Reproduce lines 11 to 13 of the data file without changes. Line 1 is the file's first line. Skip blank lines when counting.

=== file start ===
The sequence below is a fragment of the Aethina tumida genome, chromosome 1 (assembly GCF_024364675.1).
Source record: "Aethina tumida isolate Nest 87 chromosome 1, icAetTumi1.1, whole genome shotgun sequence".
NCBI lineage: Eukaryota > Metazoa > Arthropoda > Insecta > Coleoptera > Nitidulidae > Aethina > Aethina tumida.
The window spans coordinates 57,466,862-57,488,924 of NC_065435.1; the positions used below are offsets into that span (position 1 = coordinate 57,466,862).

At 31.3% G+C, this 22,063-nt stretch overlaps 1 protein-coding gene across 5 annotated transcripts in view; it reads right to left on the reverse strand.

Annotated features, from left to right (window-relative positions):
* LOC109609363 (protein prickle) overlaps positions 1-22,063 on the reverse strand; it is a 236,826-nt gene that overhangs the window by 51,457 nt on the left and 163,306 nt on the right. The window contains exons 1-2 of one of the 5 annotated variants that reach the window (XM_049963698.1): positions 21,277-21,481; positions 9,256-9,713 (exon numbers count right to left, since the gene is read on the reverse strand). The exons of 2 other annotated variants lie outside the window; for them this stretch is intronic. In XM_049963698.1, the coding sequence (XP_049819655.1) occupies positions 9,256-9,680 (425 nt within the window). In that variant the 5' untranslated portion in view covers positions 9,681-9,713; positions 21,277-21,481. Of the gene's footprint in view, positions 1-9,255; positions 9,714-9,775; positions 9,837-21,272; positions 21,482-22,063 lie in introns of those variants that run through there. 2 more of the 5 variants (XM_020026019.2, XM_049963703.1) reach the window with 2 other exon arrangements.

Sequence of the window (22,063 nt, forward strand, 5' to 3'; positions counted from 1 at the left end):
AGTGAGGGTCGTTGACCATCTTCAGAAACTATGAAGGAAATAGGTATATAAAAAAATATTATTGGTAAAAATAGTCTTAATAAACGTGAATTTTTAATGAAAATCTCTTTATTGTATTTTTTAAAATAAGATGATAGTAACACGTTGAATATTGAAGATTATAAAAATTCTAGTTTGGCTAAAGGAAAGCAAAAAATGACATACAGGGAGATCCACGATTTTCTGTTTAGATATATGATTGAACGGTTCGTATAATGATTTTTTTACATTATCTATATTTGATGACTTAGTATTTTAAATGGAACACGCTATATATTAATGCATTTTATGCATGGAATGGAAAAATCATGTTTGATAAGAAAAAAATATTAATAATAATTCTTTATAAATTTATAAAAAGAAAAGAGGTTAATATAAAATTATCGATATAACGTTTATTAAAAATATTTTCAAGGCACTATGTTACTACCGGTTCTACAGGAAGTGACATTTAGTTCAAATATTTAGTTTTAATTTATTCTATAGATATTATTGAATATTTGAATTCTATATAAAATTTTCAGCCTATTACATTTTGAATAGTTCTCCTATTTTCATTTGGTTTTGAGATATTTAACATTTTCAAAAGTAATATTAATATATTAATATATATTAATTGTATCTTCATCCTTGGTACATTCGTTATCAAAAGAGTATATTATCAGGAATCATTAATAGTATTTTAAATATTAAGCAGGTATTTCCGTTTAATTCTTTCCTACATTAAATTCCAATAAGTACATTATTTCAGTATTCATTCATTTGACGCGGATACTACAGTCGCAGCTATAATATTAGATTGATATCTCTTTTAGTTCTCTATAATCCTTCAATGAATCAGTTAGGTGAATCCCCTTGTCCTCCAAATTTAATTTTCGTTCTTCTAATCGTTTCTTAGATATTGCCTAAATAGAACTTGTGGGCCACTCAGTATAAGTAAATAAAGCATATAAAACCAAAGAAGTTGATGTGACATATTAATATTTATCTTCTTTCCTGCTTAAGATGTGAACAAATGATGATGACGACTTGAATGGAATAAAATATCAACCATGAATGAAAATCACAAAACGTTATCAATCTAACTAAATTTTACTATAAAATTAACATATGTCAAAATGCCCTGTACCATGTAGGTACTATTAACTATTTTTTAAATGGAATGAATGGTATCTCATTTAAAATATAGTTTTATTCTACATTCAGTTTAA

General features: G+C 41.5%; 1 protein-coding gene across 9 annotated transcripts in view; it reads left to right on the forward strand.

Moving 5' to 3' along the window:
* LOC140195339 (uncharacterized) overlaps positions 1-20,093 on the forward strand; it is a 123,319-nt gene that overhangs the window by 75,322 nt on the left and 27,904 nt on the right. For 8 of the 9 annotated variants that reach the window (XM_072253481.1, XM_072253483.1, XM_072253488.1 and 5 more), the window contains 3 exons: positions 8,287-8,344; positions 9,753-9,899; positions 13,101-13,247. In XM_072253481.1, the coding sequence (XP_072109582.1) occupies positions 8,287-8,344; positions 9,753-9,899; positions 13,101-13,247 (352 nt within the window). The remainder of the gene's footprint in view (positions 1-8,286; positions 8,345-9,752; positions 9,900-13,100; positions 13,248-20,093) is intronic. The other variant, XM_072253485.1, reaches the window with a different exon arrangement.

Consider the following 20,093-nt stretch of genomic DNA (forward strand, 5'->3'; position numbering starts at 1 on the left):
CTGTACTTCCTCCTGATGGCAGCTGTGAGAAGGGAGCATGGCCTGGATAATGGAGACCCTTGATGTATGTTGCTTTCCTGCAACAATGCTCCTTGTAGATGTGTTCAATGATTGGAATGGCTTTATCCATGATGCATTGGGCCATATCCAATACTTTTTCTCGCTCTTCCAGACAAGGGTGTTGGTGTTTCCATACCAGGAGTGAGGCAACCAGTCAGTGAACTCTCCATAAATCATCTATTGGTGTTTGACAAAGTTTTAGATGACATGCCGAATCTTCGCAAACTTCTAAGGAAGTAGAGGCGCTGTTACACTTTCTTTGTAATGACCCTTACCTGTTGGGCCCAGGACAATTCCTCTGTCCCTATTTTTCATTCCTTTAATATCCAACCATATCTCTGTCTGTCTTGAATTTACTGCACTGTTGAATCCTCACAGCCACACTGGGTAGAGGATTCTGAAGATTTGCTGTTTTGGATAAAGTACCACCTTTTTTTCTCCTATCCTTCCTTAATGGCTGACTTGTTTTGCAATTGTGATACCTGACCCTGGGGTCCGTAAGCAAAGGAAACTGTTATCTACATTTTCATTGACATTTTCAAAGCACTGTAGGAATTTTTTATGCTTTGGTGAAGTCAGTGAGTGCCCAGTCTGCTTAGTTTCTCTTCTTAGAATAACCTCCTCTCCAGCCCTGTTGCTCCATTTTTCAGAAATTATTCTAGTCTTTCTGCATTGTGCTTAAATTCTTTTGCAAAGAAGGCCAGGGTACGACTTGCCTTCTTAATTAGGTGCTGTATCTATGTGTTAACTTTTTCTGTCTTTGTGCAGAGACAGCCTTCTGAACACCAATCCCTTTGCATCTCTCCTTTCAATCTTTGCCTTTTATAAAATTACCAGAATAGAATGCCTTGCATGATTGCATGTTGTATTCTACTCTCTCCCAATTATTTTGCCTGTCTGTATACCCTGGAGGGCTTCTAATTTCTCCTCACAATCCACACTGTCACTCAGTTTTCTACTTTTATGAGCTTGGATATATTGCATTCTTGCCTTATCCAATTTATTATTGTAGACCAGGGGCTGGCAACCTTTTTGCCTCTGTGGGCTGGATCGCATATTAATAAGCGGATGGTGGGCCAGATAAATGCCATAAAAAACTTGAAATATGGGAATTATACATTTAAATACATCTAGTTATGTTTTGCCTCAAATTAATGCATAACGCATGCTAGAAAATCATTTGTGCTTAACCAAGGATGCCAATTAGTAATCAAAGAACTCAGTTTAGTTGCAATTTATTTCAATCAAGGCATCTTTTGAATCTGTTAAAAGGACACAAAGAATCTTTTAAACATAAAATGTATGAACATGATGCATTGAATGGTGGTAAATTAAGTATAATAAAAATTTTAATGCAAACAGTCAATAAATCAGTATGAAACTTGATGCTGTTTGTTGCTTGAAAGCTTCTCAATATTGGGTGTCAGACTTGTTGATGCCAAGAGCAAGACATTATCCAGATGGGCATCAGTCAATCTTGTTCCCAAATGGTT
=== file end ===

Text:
Moving 5' to 3' along the window:
* LOC140195339 (uncharacterized) overlaps positions 1-20,093 on the forward strand; it is a 123,319-nt gene that overhangs the window by 75,322 nt on the left and 27,904 nt on the right. For 8 of the 9 annotated variants that reach the window (XM_072253481.1, XM_072253483.1, XM_072253488.1 and 5 more), the window contains 3 exons: positions 8,287-8,344; positions 9,753-9,899; positions 13,101-13,247. In XM_072253481.1, the coding sequence (XP_072109582.1) occupies positions 8,287-8,344; positions 9,753-9,899; positions 13,101-13,247 (352 nt within the window). The remainder of the gene's footprint in view (positions 1-8,286; positions 8,345-9,752; positions 9,900-13,100; positions 13,248-20,093) is intronic. The other variant, XM_072253485.1, reaches the window with a different exon arrangement.

Consider the following 20,093-nt stretch of genomic DNA (forward strand, 5'->3'; position numbering starts at 1 on the left):